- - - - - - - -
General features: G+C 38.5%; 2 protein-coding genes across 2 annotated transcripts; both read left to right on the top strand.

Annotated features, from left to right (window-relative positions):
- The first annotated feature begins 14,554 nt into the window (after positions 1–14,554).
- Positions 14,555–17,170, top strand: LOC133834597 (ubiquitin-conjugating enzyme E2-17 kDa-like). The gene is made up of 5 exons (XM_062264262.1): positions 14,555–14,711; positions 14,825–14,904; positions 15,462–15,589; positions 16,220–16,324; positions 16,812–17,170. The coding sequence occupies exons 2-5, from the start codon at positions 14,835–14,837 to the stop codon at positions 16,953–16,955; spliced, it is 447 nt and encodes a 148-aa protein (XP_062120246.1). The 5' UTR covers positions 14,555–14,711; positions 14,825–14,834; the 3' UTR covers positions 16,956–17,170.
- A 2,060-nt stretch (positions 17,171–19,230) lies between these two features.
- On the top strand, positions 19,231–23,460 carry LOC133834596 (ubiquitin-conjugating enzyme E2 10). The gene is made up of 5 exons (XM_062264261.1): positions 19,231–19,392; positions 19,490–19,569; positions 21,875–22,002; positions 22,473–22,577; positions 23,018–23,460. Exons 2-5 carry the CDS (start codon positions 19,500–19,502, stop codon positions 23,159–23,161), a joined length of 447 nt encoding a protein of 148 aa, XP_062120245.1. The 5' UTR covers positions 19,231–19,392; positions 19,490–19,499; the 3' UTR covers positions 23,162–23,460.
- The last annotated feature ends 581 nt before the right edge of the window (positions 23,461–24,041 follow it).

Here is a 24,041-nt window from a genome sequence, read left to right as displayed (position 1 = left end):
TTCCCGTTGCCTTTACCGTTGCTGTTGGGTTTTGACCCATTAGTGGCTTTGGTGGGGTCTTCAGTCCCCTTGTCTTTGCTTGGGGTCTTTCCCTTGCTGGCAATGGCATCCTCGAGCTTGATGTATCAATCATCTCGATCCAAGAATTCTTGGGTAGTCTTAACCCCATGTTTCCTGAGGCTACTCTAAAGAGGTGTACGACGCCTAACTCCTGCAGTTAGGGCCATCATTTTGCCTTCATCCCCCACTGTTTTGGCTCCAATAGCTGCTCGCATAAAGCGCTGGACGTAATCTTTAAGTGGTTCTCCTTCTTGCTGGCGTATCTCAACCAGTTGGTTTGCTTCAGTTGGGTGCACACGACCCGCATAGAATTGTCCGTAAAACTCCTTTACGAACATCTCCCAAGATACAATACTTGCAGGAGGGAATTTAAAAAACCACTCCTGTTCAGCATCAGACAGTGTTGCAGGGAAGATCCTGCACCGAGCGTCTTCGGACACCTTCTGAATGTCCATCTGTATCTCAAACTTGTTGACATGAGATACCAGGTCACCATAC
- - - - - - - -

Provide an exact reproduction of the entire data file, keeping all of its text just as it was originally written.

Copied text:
General features: G+C 38.5%; 2 protein-coding genes across 2 annotated transcripts; both read left to right on the top strand.

Annotated features, from left to right (window-relative positions):
- The first annotated feature begins 14,554 nt into the window (after positions 1–14,554).
- Positions 14,555–17,170, top strand: LOC133834597 (ubiquitin-conjugating enzyme E2-17 kDa-like). The gene is made up of 5 exons (XM_062264262.1): positions 14,555–14,711; positions 14,825–14,904; positions 15,462–15,589; positions 16,220–16,324; positions 16,812–17,170. The coding sequence occupies exons 2-5, from the start codon at positions 14,835–14,837 to the stop codon at positions 16,953–16,955; spliced, it is 447 nt and encodes a 148-aa protein (XP_062120246.1). The 5' UTR covers positions 14,555–14,711; positions 14,825–14,834; the 3' UTR covers positions 16,956–17,170.
- A 2,060-nt stretch (positions 17,171–19,230) lies between these two features.
- On the top strand, positions 19,231–23,460 carry LOC133834596 (ubiquitin-conjugating enzyme E2 10). The gene is made up of 5 exons (XM_062264261.1): positions 19,231–19,392; positions 19,490–19,569; positions 21,875–22,002; positions 22,473–22,577; positions 23,018–23,460. Exons 2-5 carry the CDS (start codon positions 19,500–19,502, stop codon positions 23,159–23,161), a joined length of 447 nt encoding a protein of 148 aa, XP_062120245.1. The 5' UTR covers positions 19,231–19,392; positions 19,490–19,499; the 3' UTR covers positions 23,162–23,460.
- The last annotated feature ends 581 nt before the right edge of the window (positions 23,461–24,041 follow it).

Here is a 24,041-nt window from a genome sequence, read left to right as displayed (position 1 = left end):
TTCCCGTTGCCTTTACCGTTGCTGTTGGGTTTTGACCCATTAGTGGCTTTGGTGGGGTCTTCAGTCCCCTTGTCTTTGCTTGGGGTCTTTCCCTTGCTGGCAATGGCATCCTCGAGCTTGATGTATCAATCATCTCGATCCAAGAATTCTTGGGTAGTCTTAACCCCATGTTTCCTGAGGCTACTCTAAAGAGGTGTACGACGCCTAACTCCTGCAGTTAGGGCCATCATTTTGCCTTCATCCCCCACTGTTTTGGCTCCAATAGCTGCTCGCATAAAGCGCTGGACGTAATCTTTAAGTGGTTCTCCTTCTTGCTGGCGTATCTCAACCAGTTGGTTTGCTTCAGTTGGGTGCACACGACCCGCATAGAATTGTCCGTAAAACTCCTTTACGAACATCTCCCAAGATACAATACTTGCAGGAGGGAATTTAAAAAACCACTCCTGTTCAGCATCAGACAGTGTTGCAGGGAAGATCCTGCACCGAGCGTCTTCGGACACCTTCTGAATGTCCATCTGTATCTCAAACTTGTTGACATGAGATACCAGGTCACCATAC